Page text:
Neither the issues nor the audience are served by this modus operandi, yet it persists.

And by the way, there are tons of women behind the scenes (and the microphones) shaping our media.

What matters is not the cup size or heel height of media decision-makers but the nature and quality of the consciousness that’s shaping content. And on-air, what matters is not the pitch of the voices we hear but the quality of their ideas.

I hear too few people of either gender contributing compelling new ideas on air or challenging the old ones. If the media agenda is shovelling the same old shit rather than changing the game, then getting more female hands on the shovel is not the solution.

Anti-FGM campaigners prepare to deliver a 250,000-signature petition to education secretary Michael Gove.

Photograph: Christian Sinibaldi/Guardian

Values in action.


For me, The Guardian’s Maggie O’Kane was the shining light of the WOA conference and an embodiment of what it means to bring a different sensibility to the media table.

The project on female genital mutilation she is spearheading as Multimedia Investigations and Campaigns Editor at her newspaper is testimony to what it means to challenge the news agenda and change it.

While her male colleagues were fixated on Nick Clegg’s response to whoever-whatever-wherever (oh yawn) she was inspired by a group of Muslim schoolgirls who had the balls to challenge Education Secretary Michael Gove to put legs under Britain’s law on FGM.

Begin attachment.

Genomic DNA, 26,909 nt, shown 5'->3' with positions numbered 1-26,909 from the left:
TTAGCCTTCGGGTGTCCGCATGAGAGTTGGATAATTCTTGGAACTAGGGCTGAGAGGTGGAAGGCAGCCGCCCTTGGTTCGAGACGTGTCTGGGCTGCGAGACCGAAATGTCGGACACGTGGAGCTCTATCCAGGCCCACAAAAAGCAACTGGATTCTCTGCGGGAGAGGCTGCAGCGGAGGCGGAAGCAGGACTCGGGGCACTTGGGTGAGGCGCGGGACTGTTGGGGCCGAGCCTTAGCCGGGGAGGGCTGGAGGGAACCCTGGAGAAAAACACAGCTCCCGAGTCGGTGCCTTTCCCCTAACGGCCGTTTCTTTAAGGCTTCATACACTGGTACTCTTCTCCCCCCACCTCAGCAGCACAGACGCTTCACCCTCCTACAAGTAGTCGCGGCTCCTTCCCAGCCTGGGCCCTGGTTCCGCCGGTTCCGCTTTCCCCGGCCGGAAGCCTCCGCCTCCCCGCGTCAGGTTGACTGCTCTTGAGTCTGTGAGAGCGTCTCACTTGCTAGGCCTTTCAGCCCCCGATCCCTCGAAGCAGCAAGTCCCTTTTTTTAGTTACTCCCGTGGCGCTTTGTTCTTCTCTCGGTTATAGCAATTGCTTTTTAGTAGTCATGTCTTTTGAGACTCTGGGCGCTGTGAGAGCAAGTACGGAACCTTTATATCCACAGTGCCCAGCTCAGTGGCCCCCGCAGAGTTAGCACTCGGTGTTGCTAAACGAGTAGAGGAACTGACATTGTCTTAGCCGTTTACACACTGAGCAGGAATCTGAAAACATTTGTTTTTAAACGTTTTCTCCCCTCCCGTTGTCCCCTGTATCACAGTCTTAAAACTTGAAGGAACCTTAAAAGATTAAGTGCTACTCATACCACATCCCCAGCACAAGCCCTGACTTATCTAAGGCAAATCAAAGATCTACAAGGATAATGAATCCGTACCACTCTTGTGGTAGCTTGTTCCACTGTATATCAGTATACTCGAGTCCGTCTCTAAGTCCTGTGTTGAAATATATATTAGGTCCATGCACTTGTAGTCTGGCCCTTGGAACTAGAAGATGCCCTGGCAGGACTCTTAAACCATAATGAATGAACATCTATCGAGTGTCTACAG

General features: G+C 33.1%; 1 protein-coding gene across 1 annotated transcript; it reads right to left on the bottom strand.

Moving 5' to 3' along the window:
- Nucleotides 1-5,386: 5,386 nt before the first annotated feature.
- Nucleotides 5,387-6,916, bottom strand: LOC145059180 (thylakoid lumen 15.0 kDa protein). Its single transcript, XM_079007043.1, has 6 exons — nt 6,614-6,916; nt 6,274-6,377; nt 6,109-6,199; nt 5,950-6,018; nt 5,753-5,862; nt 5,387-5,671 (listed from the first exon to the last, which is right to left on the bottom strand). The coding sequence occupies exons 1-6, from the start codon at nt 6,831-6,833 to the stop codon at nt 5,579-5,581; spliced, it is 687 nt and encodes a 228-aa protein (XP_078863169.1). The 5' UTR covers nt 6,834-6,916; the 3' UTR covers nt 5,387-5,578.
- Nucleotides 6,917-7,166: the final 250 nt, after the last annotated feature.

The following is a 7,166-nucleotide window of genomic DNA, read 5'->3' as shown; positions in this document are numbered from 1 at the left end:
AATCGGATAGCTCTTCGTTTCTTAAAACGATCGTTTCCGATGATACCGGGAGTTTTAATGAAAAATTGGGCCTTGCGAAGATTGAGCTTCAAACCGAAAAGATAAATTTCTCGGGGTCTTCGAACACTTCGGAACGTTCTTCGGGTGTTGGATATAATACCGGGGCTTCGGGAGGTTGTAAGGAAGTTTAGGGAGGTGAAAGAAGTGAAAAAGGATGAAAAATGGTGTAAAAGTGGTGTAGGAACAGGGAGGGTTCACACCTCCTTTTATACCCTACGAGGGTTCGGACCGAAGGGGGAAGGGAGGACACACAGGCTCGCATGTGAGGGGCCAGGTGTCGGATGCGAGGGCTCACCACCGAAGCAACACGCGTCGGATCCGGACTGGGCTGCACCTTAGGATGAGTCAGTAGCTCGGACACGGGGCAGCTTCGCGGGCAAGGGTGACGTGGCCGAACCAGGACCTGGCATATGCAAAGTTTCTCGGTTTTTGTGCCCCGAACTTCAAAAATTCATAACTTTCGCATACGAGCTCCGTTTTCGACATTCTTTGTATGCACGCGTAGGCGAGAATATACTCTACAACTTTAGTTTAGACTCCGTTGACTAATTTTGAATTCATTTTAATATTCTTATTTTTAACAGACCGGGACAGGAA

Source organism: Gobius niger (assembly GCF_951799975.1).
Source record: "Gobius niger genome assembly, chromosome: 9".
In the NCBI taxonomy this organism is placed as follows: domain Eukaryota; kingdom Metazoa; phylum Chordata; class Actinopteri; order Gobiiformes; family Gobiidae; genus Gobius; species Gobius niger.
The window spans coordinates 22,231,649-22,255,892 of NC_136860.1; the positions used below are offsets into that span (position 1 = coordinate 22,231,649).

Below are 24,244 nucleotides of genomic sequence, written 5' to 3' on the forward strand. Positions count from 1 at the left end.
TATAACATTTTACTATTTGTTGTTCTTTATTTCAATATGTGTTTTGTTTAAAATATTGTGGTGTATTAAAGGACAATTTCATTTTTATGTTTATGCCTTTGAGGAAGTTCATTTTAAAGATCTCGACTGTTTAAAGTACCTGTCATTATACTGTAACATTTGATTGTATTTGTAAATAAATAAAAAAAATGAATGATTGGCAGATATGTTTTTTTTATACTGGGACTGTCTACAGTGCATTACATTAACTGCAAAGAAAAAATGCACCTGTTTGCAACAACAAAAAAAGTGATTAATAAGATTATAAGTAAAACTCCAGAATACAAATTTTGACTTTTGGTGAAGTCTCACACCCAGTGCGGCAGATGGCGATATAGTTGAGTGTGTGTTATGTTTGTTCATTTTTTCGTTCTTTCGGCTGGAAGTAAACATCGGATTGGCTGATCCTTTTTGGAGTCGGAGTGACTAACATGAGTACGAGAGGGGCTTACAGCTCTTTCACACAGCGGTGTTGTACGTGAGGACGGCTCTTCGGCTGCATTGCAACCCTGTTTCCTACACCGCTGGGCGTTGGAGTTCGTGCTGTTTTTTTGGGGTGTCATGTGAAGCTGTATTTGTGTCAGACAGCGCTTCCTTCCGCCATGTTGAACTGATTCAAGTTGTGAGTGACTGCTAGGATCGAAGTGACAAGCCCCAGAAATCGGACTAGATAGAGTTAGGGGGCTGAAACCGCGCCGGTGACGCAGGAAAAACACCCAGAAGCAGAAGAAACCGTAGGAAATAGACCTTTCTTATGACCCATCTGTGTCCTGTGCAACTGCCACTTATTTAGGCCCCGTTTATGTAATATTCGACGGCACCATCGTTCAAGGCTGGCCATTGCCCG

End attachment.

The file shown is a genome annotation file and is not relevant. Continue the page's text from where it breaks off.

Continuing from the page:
With the backing of The Guardian and they succeeded in pressurising politicians to do their job and secured the support of Ban Ki Moon and the UN to challenge a brutal practice affecting 140 million girls and women.

Now, that’s girl power! It’s an inspiring vision for the future role of the media in transforming our world for the better and worth writing about precisely because it’s so rare.

It demonstrates what happens when we have the courage to bring our humanity to the work we do, whatever that work is, and when the corporate environment has the wisdom to welcome it.

Perhaps the greatest damage perpetrated by contemporary corporate culture is the creation and maintenance of the gap between our inner and outer worlds and the degree to which people of both genders are required to keep their deepest human values under wraps in order to maintain their ‘credibility’ in professional settings.

Both women and men are victims of this way of being, and if it is to change, both women and men must challenge it.

If more women have the bottle to change the nature of the game by bringing more of their humanity into their work and into the media, then by all means let’s have more women on air.

If we are not willing to do that then quite honestly girls, we might as well stay at home.

Now and then we observe the world through the lens of living systems and our CultureWork perspective.